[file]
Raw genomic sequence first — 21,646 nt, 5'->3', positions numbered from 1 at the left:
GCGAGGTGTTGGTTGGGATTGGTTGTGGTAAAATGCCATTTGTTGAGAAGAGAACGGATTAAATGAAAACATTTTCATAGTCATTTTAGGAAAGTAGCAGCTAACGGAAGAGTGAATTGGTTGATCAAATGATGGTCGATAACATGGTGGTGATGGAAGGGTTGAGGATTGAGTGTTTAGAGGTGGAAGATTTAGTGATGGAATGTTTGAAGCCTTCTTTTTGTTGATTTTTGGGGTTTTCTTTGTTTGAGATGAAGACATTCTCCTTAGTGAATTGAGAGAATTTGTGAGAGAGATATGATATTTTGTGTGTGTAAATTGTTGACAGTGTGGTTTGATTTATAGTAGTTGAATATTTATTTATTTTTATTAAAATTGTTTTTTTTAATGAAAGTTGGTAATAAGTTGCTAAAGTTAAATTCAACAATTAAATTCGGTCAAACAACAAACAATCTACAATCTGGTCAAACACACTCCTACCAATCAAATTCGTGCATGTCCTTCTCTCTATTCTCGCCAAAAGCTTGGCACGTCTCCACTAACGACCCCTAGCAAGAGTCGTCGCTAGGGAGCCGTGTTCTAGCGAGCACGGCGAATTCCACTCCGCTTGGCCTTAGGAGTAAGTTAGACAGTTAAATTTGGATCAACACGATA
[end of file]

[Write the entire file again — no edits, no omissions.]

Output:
Raw genomic sequence first — 21,646 nt, 5'->3', positions numbered from 1 at the left:
GCGAGGTGTTGGTTGGGATTGGTTGTGGTAAAATGCCATTTGTTGAGAAGAGAACGGATTAAATGAAAACATTTTCATAGTCATTTTAGGAAAGTAGCAGCTAACGGAAGAGTGAATTGGTTGATCAAATGATGGTCGATAACATGGTGGTGATGGAAGGGTTGAGGATTGAGTGTTTAGAGGTGGAAGATTTAGTGATGGAATGTTTGAAGCCTTCTTTTTGTTGATTTTTGGGGTTTTCTTTGTTTGAGATGAAGACATTCTCCTTAGTGAATTGAGAGAATTTGTGAGAGAGATATGATATTTTGTGTGTGTAAATTGTTGACAGTGTGGTTTGATTTATAGTAGTTGAATATTTATTTATTTTTATTAAAATTGTTTTTTTTAATGAAAGTTGGTAATAAGTTGCTAAAGTTAAATTCAACAATTAAATTCGGTCAAACAACAAACAATCTACAATCTGGTCAAACACACTCCTACCAATCAAATTCGTGCATGTCCTTCTCTCTATTCTCGCCAAAAGCTTGGCACGTCTCCACTAACGACCCCTAGCAAGAGTCGTCGCTAGGGAGCCGTGTTCTAGCGAGCACGGCGAATTCCACTCCGCTTGGCCTTAGGAGTAAGTTAGACAGTTAAATTTGGATCAACACGATA